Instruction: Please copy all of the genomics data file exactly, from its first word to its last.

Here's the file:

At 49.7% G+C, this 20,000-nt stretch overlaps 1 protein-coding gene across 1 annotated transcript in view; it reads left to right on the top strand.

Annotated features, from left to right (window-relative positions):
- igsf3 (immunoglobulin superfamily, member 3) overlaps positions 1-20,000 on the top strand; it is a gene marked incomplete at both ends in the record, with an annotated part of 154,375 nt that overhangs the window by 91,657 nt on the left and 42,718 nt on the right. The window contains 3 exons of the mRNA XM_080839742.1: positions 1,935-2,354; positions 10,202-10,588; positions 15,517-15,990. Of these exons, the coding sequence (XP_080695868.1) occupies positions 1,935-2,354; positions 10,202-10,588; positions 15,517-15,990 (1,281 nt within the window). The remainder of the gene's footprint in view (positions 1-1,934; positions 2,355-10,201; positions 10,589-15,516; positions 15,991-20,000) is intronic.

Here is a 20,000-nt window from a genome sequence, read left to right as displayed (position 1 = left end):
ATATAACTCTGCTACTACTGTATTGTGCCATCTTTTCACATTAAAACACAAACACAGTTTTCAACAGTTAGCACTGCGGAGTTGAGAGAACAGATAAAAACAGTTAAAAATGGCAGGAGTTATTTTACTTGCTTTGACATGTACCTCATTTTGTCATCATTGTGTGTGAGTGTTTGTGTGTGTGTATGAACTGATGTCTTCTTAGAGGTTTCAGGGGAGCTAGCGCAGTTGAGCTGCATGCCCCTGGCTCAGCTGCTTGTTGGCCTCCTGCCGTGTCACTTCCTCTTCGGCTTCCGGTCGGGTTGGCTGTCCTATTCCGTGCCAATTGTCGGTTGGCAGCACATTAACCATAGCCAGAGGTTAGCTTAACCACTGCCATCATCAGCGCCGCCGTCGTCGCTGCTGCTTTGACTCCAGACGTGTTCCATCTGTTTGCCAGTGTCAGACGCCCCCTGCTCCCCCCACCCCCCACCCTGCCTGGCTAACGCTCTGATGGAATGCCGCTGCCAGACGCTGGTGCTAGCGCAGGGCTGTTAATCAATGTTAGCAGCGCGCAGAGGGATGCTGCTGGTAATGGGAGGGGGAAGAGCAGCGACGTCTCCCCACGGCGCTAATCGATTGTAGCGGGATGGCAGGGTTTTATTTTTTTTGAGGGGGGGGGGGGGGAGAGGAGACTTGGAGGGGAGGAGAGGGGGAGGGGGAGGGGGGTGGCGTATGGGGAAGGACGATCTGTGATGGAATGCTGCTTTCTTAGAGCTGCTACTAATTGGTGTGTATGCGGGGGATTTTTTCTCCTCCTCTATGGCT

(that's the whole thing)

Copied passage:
At 49.7% G+C, this 20,000-nt stretch overlaps 1 protein-coding gene across 1 annotated transcript in view; it reads left to right on the top strand.

Annotated features, from left to right (window-relative positions):
- igsf3 (immunoglobulin superfamily, member 3) overlaps positions 1-20,000 on the top strand; it is a gene marked incomplete at both ends in the record, with an annotated part of 154,375 nt that overhangs the window by 91,657 nt on the left and 42,718 nt on the right. The window contains 3 exons of the mRNA XM_080839742.1: positions 1,935-2,354; positions 10,202-10,588; positions 15,517-15,990. Of these exons, the coding sequence (XP_080695868.1) occupies positions 1,935-2,354; positions 10,202-10,588; positions 15,517-15,990 (1,281 nt within the window). The remainder of the gene's footprint in view (positions 1-1,934; positions 2,355-10,201; positions 10,589-15,516; positions 15,991-20,000) is intronic.

Here is a 20,000-nt window from a genome sequence, read left to right as displayed (position 1 = left end):
ATATAACTCTGCTACTACTGTATTGTGCCATCTTTTCACATTAAAACACAAACACAGTTTTCAACAGTTAGCACTGCGGAGTTGAGAGAACAGATAAAAACAGTTAAAAATGGCAGGAGTTATTTTACTTGCTTTGACATGTACCTCATTTTGTCATCATTGTGTGTGAGTGTTTGTGTGTGTGTATGAACTGATGTCTTCTTAGAGGTTTCAGGGGAGCTAGCGCAGTTGAGCTGCATGCCCCTGGCTCAGCTGCTTGTTGGCCTCCTGCCGTGTCACTTCCTCTTCGGCTTCCGGTCGGGTTGGCTGTCCTATTCCGTGCCAATTGTCGGTTGGCAGCACATTAACCATAGCCAGAGGTTAGCTTAACCACTGCCATCATCAGCGCCGCCGTCGTCGCTGCTGCTTTGACTCCAGACGTGTTCCATCTGTTTGCCAGTGTCAGACGCCCCCTGCTCCCCCCACCCCCCACCCTGCCTGGCTAACGCTCTGATGGAATGCCGCTGCCAGACGCTGGTGCTAGCGCAGGGCTGTTAATCAATGTTAGCAGCGCGCAGAGGGATGCTGCTGGTAATGGGAGGGGGAAGAGCAGCGACGTCTCCCCACGGCGCTAATCGATTGTAGCGGGATGGCAGGGTTTTATTTTTTTTGAGGGGGGGGGGGGGGAGAGGAGACTTGGAGGGGAGGAGAGGGGGAGGGGGAGGGGGGTGGCGTATGGGGAAGGACGATCTGTGATGGAATGCTGCTTTCTTAGAGCTGCTACTAATTGGTGTGTATGCGGGGGATTTTTTCTCCTCCTCTATGGCT